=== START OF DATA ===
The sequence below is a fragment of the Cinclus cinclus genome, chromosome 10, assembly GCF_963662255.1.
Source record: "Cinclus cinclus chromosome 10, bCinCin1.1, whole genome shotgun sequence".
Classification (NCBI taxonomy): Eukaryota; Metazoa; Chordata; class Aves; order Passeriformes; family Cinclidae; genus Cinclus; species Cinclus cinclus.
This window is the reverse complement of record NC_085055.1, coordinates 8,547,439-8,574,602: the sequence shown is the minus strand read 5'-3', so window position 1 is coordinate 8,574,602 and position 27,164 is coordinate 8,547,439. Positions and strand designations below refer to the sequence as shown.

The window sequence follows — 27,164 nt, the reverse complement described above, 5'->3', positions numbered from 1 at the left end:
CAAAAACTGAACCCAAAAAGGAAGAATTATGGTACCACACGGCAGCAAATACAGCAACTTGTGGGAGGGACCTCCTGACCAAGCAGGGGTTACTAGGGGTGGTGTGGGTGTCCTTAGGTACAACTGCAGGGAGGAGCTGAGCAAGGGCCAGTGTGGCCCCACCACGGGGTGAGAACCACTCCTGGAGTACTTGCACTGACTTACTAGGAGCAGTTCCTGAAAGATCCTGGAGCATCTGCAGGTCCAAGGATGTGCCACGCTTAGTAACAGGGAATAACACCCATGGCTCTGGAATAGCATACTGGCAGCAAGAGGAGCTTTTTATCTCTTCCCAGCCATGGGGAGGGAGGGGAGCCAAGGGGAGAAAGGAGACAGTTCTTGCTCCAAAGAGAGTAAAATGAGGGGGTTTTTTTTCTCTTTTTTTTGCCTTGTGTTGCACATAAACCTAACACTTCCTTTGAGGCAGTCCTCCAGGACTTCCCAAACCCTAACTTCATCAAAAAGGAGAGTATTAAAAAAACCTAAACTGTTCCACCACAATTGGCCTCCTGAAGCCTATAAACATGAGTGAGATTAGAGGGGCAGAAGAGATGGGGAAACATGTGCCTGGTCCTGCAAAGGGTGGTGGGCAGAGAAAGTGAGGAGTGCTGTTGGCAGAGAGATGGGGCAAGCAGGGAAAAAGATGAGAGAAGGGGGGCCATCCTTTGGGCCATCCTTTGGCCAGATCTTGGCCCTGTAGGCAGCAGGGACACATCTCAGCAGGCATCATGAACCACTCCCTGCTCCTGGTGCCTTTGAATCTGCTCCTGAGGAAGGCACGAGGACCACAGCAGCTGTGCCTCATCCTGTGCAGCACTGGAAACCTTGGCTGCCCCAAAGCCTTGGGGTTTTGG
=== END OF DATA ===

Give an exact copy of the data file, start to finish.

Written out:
The sequence below is a fragment of the Cinclus cinclus genome, chromosome 10, assembly GCF_963662255.1.
Source record: "Cinclus cinclus chromosome 10, bCinCin1.1, whole genome shotgun sequence".
Classification (NCBI taxonomy): Eukaryota; Metazoa; Chordata; class Aves; order Passeriformes; family Cinclidae; genus Cinclus; species Cinclus cinclus.
This window is the reverse complement of record NC_085055.1, coordinates 8,547,439-8,574,602: the sequence shown is the minus strand read 5'-3', so window position 1 is coordinate 8,574,602 and position 27,164 is coordinate 8,547,439. Positions and strand designations below refer to the sequence as shown.

The window sequence follows — 27,164 nt, the reverse complement described above, 5'->3', positions numbered from 1 at the left end:
CAAAAACTGAACCCAAAAAGGAAGAATTATGGTACCACACGGCAGCAAATACAGCAACTTGTGGGAGGGACCTCCTGACCAAGCAGGGGTTACTAGGGGTGGTGTGGGTGTCCTTAGGTACAACTGCAGGGAGGAGCTGAGCAAGGGCCAGTGTGGCCCCACCACGGGGTGAGAACCACTCCTGGAGTACTTGCACTGACTTACTAGGAGCAGTTCCTGAAAGATCCTGGAGCATCTGCAGGTCCAAGGATGTGCCACGCTTAGTAACAGGGAATAACACCCATGGCTCTGGAATAGCATACTGGCAGCAAGAGGAGCTTTTTATCTCTTCCCAGCCATGGGGAGGGAGGGGAGCCAAGGGGAGAAAGGAGACAGTTCTTGCTCCAAAGAGAGTAAAATGAGGGGGTTTTTTTTCTCTTTTTTTTGCCTTGTGTTGCACATAAACCTAACACTTCCTTTGAGGCAGTCCTCCAGGACTTCCCAAACCCTAACTTCATCAAAAAGGAGAGTATTAAAAAAACCTAAACTGTTCCACCACAATTGGCCTCCTGAAGCCTATAAACATGAGTGAGATTAGAGGGGCAGAAGAGATGGGGAAACATGTGCCTGGTCCTGCAAAGGGTGGTGGGCAGAGAAAGTGAGGAGTGCTGTTGGCAGAGAGATGGGGCAAGCAGGGAAAAAGATGAGAGAAGGGGGGCCATCCTTTGGGCCATCCTTTGGCCAGATCTTGGCCCTGTAGGCAGCAGGGACACATCTCAGCAGGCATCATGAACCACTCCCTGCTCCTGGTGCCTTTGAATCTGCTCCTGAGGAAGGCACGAGGACCACAGCAGCTGTGCCTCATCCTGTGCAGCACTGGAAACCTTGGCTGCCCCAAAGCCTTGGGGTTTTGG